Dr. Heiser earned his PhD in Hebrew Bible and Semitic languages and holds and MA in ancient history and Hebrew studies. He is the coeditor of Old Testament Greek Pseudepigrapha with Morphology and Semitic Inscriptions: Analyzed Texts and English Translations, and can do translation work in roughly a dozen ancient languages, including Biblical Hebrew, Greek, Aramaic, Egyptian hieroglyphs, and Ugaritic cuneiform. He also specializes in Israelite religion (especially Israel’s divine council), contextualizing biblical theology with Israelite and ancient Near Eastern religion, Jewish binitarianism, biblical languages, ancient Semitic languages, textual criticism, comparative philology, and Second Temple period Jewish literature. In addition, he was named the 2007 Pacific Northwest Regional Scholar by the Society of Biblical Literature.

BI103 Principles of Bible Interpretation

  • Instructor: Craig S. Keener
  • Publication Date: 2015
  • Video Hours: 2

Join Dr. Craig Keener, a foremost expert in biblical backgrounds, as he provides principles for interpretation along with excellent examples. See the parable of the Prodigal Son through the eyes of a Pharisee, learn the dangers involved in using allegory rather than analogy, and appreciate the contrast between Emperor Augustus and Jesus in the story of the first Christmas. Dr. Keener draws from his meticulous research of the ancient world to show you how to interpret the Bible by understanding its cultural contexts, genres, and more.

Contents:

  • Reading the Bible in Context
  • Understanding the Background of the Bible
  • Interpreting Different Genres in the Bible

Dr. Craig S. Keener is professor of New Testament at Asbury Theological Seminary, and is the author of 17 books, four of which have won Christianity Today book awards. One, IVP Bible Background Commentary: New Testament, has sold more than half a million copies. He has authored scholarly commentaries on Matthew, John (two volumes), Acts (four volumes), and more briefly on Romans, 1 and 2 Corinthians, and Revelation.

BI181 Introducing Bible Translations

  • Instructor: Mark L. Strauss
  • Publication Date: 2014
  • Video Hours: 2

Bible translation expert Dr. Mark Strauss introduces the philosophies of translation in order to equip students in their selection of a specific version (or versions) of the Bible. Dr. Strauss compares functional and formal equivalence and describes the strengths and weaknesses of each. He discusses elements of language such as gender terminology, idioms, and metaphors to reveal the importance of this often-overlooked but fundamental part of preaching, teaching, and personal Bible study.

Contents:

Unit 1: Introduction to Bible Translation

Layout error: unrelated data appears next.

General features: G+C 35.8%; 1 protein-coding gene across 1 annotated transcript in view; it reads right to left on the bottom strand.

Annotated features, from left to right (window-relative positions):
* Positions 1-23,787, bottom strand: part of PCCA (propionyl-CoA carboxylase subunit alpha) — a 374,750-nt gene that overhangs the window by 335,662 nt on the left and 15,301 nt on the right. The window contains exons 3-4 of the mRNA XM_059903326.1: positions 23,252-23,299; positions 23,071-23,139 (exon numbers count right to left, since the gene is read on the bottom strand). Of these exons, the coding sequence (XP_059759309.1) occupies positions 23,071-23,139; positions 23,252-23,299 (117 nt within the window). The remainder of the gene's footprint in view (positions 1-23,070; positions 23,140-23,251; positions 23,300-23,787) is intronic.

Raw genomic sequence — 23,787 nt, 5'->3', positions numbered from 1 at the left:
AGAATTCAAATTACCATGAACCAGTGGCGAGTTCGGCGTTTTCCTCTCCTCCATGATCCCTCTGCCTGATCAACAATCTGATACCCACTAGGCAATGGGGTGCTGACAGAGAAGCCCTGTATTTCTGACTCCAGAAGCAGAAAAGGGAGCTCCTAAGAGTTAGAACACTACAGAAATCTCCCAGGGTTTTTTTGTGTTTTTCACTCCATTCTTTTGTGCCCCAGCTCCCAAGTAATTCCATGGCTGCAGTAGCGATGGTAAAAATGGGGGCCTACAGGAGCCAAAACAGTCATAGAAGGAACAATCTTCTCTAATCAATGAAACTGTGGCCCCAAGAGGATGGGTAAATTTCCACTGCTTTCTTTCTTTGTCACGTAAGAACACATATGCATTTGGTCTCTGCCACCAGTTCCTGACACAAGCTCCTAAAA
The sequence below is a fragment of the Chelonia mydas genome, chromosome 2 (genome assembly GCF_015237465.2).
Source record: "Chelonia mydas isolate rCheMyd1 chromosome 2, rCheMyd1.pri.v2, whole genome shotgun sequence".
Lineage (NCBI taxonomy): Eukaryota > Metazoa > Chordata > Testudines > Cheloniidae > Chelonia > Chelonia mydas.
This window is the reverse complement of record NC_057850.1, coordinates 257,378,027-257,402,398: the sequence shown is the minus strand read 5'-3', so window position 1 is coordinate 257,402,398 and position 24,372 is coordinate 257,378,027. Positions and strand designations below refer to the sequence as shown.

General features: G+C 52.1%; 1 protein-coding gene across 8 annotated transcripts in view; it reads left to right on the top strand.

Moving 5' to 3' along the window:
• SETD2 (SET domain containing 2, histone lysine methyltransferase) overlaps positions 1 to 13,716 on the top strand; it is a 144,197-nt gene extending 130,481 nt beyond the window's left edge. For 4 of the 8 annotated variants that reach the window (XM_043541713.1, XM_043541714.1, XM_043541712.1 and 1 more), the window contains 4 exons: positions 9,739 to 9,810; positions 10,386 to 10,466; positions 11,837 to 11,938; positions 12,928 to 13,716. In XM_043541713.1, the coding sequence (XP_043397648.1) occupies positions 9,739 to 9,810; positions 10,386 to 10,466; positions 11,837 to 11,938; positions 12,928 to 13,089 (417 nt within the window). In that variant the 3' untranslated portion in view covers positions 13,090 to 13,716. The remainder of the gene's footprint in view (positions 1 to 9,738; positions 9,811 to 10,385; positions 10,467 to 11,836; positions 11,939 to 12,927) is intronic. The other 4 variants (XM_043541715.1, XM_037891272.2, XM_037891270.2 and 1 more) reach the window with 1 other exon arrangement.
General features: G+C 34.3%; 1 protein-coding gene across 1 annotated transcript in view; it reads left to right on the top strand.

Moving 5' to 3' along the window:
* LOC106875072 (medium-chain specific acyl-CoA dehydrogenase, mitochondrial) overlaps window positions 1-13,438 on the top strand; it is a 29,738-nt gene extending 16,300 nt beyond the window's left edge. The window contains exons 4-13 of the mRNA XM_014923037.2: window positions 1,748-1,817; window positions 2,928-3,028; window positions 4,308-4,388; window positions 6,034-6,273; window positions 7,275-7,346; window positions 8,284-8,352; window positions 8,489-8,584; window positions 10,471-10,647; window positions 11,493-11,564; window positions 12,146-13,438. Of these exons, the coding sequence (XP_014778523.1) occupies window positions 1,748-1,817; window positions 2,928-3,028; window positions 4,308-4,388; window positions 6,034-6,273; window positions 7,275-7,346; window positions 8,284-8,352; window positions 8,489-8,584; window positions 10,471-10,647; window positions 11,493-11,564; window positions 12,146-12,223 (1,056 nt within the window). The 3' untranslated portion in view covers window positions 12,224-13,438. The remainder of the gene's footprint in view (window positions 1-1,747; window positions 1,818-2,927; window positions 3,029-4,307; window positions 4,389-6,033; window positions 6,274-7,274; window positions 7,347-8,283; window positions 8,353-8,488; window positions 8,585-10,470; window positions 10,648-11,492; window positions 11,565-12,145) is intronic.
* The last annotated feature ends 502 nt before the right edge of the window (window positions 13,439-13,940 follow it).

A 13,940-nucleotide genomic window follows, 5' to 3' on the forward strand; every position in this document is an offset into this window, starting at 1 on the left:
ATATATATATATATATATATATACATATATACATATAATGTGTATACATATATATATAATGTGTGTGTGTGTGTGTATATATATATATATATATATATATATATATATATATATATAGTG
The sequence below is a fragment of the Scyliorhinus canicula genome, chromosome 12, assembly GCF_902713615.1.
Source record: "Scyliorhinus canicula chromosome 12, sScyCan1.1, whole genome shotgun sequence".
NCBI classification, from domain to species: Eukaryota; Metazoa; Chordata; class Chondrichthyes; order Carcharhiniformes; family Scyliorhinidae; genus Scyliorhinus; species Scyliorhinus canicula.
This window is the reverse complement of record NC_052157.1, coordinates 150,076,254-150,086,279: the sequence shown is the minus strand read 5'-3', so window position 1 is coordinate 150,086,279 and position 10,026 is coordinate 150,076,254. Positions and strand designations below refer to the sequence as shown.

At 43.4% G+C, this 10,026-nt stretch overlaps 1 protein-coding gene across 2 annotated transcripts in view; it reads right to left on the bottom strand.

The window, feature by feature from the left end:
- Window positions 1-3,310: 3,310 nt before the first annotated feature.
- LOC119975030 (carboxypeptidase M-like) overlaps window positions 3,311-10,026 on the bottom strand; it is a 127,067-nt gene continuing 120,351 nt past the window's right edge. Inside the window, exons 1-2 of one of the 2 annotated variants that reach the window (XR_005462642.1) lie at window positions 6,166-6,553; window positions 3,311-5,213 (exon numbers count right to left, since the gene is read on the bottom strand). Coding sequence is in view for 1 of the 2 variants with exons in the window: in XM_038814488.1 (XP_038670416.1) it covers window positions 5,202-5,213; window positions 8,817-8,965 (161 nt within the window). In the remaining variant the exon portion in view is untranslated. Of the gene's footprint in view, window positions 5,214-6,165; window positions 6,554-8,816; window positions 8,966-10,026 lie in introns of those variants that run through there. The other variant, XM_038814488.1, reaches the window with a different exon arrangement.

• Language and Translation
  • Philosophies of Translation
  • Comparing Translations Using the Version River Graph
  • Need for Translations
  • Examining the Various Translations of “Gospel”
Unit 2: Translation Processes
  • Lexical Semantics
  • Studying “Grace” with the Bible Sense Lexicon
  • Gender Language
  • Translating Idioms
  • Helpful Resources for Translating Biblical Idioms
  • Translating Metaphors
  • Using the UBS Handbooks to Help Translate Metaphors
  • Translating Collocations
  • Searching the NET Bible Notes for Collocations
  • The Precedence of Meaning over Form
  • Creating a Parallel Bible Layout in Logos
Unit 3: Translation Philosophies
  • Strengths of Formal Equivalence
  • Using Visual Filters to Highlight Greek Words in English Translations
  • Strengths of Functional Equivalence
  • Comparing Translations Using the Text Comparison Tool

Dr. Mark L. Strauss is the professor of New Testament at Bethel Seminary in San Diego. He has written several books, including The Davidic Messiah in Luke-Acts, Distorting Scripture? The Challenge of Bible Translation and Gender Accuracy, and Luke in the Zondervan Illustrated Bible Background Commentary series.

BI201 The Story of the Bible

  • Instructor: Michael W. Goheen
  • Publication Date: 2014
  • Video Hours: 6

The Bible is a grand collection of 66 separate books—how are those books unified? This course introduces students to the unifying storyline that runs through the entire Bible. Dr. Michael Goheen—expert in missiology, theology, and worldview studies—shows how the drama of the Bible unfolds by tracing the major theological themes of redemption and restoration across both Testaments.

Contents:

Unit 1: Introduction
  • The Three Categories of This Course
  • Starting with Jesus
  • Our Lives Are Shaped by Story
  • The Bible as One Story
  • Using Reading Plans to Help Read the Bible as One Story
  • The Authority of the Biblical Story
  • Two Different and Incompatible Stories
  • The Drama of Scripture
  • Quiz – Unit 1
Unit 2: Act 1: God Establishes His Kingdom
  • Genesis 1 in Its Historical and Literary Context
  • Genesis 1 in Its Ancient Near Eastern Context
  • Using The Context of Scripture to Compare Creation Accounts